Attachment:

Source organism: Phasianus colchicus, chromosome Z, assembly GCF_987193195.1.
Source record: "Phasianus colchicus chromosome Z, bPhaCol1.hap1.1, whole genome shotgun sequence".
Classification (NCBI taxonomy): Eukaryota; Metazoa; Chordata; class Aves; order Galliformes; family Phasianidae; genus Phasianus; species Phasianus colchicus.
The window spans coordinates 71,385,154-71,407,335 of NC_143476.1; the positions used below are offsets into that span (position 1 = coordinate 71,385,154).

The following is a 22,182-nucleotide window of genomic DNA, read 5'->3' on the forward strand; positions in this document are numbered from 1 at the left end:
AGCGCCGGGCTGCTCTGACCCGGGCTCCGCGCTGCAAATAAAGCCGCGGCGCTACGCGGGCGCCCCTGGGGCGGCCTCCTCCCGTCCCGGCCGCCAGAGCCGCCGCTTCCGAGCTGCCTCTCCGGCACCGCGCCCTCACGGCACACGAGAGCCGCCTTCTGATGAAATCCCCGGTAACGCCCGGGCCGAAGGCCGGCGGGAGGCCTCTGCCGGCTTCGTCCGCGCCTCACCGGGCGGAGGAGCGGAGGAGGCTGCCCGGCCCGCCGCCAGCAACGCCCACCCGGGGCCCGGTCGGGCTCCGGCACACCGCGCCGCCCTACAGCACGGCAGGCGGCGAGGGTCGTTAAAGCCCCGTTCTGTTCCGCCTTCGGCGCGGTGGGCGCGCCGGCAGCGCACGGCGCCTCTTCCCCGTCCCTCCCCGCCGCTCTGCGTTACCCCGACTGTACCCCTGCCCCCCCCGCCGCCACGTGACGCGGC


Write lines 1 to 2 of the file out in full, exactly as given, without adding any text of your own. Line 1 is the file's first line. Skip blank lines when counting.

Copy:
Source organism: Phasianus colchicus, chromosome Z, assembly GCF_987193195.1.
Source record: "Phasianus colchicus chromosome Z, bPhaCol1.hap1.1, whole genome shotgun sequence".